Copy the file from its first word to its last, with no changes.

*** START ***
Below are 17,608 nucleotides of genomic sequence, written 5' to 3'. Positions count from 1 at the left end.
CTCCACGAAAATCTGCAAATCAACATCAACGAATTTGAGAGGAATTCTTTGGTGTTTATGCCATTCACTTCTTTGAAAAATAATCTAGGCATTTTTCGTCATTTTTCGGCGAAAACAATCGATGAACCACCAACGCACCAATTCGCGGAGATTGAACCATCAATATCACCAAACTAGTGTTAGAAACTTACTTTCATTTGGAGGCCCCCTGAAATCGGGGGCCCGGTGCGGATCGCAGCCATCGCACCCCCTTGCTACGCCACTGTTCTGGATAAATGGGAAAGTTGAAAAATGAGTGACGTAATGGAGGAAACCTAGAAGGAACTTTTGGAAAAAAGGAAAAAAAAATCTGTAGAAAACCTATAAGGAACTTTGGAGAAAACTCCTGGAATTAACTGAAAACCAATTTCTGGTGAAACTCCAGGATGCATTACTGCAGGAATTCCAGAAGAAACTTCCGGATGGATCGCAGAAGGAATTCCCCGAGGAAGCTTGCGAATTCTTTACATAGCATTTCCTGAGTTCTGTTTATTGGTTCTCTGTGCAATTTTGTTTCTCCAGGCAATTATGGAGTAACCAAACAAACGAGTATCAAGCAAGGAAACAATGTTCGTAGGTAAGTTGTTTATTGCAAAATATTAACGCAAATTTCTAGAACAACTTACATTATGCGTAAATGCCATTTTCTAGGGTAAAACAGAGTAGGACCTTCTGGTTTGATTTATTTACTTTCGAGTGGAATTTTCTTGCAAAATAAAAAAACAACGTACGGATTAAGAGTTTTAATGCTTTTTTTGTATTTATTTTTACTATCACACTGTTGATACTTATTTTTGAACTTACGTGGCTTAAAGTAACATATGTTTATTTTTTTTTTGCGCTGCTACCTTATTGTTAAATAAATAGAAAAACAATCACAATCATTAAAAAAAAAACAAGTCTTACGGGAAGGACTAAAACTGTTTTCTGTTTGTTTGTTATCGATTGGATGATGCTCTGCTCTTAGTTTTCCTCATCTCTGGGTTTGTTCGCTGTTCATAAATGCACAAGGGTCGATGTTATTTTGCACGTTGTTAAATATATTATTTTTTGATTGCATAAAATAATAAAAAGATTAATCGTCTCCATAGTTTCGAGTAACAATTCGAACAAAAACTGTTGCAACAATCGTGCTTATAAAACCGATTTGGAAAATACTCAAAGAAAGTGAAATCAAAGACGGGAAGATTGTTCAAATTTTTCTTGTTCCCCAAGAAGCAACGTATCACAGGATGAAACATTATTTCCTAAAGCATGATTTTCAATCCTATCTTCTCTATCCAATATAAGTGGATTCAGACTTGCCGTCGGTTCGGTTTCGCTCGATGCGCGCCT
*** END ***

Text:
Below are 17,608 nucleotides of genomic sequence, written 5' to 3'. Positions count from 1 at the left end.
CTCCACGAAAATCTGCAAATCAACATCAACGAATTTGAGAGGAATTCTTTGGTGTTTATGCCATTCACTTCTTTGAAAAATAATCTAGGCATTTTTCGTCATTTTTCGGCGAAAACAATCGATGAACCACCAACGCACCAATTCGCGGAGATTGAACCATCAATATCACCAAACTAGTGTTAGAAACTTACTTTCATTTGGAGGCCCCCTGAAATCGGGGGCCCGGTGCGGATCGCAGCCATCGCACCCCCTTGCTACGCCACTGTTCTGGATAAATGGGAAAGTTGAAAAATGAGTGACGTAATGGAGGAAACCTAGAAGGAACTTTTGGAAAAAAGGAAAAAAAAATCTGTAGAAAACCTATAAGGAACTTTGGAGAAAACTCCTGGAATTAACTGAAAACCAATTTCTGGTGAAACTCCAGGATGCATTACTGCAGGAATTCCAGAAGAAACTTCCGGATGGATCGCAGAAGGAATTCCCCGAGGAAGCTTGCGAATTCTTTACATAGCATTTCCTGAGTTCTGTTTATTGGTTCTCTGTGCAATTTTGTTTCTCCAGGCAATTATGGAGTAACCAAACAAACGAGTATCAAGCAAGGAAACAATGTTCGTAGGTAAGTTGTTTATTGCAAAATATTAACGCAAATTTCTAGAACAACTTACATTATGCGTAAATGCCATTTTCTAGGGTAAAACAGAGTAGGACCTTCTGGTTTGATTTATTTACTTTCGAGTGGAATTTTCTTGCAAAATAAAAAAACAACGTACGGATTAAGAGTTTTAATGCTTTTTTTGTATTTATTTTTACTATCACACTGTTGATACTTATTTTTGAACTTACGTGGCTTAAAGTAACATATGTTTATTTTTTTTTTGCGCTGCTACCTTATTGTTAAATAAATAGAAAAACAATCACAATCATTAAAAAAAAAACAAGTCTTACGGGAAGGACTAAAACTGTTTTCTGTTTGTTTGTTATCGATTGGATGATGCTCTGCTCTTAGTTTTCCTCATCTCTGGGTTTGTTCGCTGTTCATAAATGCACAAGGGTCGATGTTATTTTGCACGTTGTTAAATATATTATTTTTTGATTGCATAAAATAATAAAAAGATTAATCGTCTCCATAGTTTCGAGTAACAATTCGAACAAAAACTGTTGCAACAATCGTGCTTATAAAACCGATTTGGAAAATACTCAAAGAAAGTGAAATCAAAGACGGGAAGATTGTTCAAATTTTTCTTGTTCCCCAAGAAGCAACGTATCACAGGATGAAACATTATTTCCTAAAGCATGATTTTCAATCCTATCTTCTCTATCCAATATAAGTGGATTCAGACTTGCCGTCGGTTCGGTTTCGCTCGATGCGCGCCT